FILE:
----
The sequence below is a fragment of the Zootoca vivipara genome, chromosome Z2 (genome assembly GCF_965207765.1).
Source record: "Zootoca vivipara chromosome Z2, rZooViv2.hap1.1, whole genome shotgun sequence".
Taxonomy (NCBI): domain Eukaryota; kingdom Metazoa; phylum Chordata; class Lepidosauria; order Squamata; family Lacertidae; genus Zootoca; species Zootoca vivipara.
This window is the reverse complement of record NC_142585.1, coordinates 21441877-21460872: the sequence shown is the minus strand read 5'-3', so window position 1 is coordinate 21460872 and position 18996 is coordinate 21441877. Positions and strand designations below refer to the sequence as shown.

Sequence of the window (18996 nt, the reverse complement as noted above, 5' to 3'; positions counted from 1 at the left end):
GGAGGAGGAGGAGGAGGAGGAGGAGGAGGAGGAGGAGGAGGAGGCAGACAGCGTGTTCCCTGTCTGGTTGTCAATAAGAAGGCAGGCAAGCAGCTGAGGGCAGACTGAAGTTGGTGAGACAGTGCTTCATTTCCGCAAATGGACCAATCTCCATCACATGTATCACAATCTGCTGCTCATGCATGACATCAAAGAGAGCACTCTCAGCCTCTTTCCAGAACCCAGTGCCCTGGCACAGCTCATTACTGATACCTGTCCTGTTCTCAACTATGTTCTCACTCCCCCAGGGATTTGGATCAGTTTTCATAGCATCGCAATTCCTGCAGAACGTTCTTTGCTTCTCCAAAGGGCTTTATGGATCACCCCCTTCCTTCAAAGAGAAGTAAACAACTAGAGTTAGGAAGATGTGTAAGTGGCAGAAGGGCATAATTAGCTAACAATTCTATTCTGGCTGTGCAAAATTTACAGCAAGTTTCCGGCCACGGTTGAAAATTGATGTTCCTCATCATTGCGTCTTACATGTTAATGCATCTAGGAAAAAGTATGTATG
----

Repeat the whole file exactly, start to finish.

The sequence below is a fragment of the Zootoca vivipara genome, chromosome Z2 (genome assembly GCF_965207765.1).
Source record: "Zootoca vivipara chromosome Z2, rZooViv2.hap1.1, whole genome shotgun sequence".
Taxonomy (NCBI): domain Eukaryota; kingdom Metazoa; phylum Chordata; class Lepidosauria; order Squamata; family Lacertidae; genus Zootoca; species Zootoca vivipara.
This window is the reverse complement of record NC_142585.1, coordinates 21441877-21460872: the sequence shown is the minus strand read 5'-3', so window position 1 is coordinate 21460872 and position 18996 is coordinate 21441877. Positions and strand designations below refer to the sequence as shown.

Sequence of the window (18996 nt, the reverse complement as noted above, 5' to 3'; positions counted from 1 at the left end):
GGAGGAGGAGGAGGAGGAGGAGGAGGAGGAGGAGGAGGAGGAGGCAGACAGCGTGTTCCCTGTCTGGTTGTCAATAAGAAGGCAGGCAAGCAGCTGAGGGCAGACTGAAGTTGGTGAGACAGTGCTTCATTTCCGCAAATGGACCAATCTCCATCACATGTATCACAATCTGCTGCTCATGCATGACATCAAAGAGAGCACTCTCAGCCTCTTTCCAGAACCCAGTGCCCTGGCACAGCTCATTACTGATACCTGTCCTGTTCTCAACTATGTTCTCACTCCCCCAGGGATTTGGATCAGTTTTCATAGCATCGCAATTCCTGCAGAACGTTCTTTGCTTCTCCAAAGGGCTTTATGGATCACCCCCTTCCTTCAAAGAGAAGTAAACAACTAGAGTTAGGAAGATGTGTAAGTGGCAGAAGGGCATAATTAGCTAACAATTCTATTCTGGCTGTGCAAAATTTACAGCAAGTTTCCGGCCACGGTTGAAAATTGATGTTCCTCATCATTGCGTCTTACATGTTAATGCATCTAGGAAAAAGTATGTATG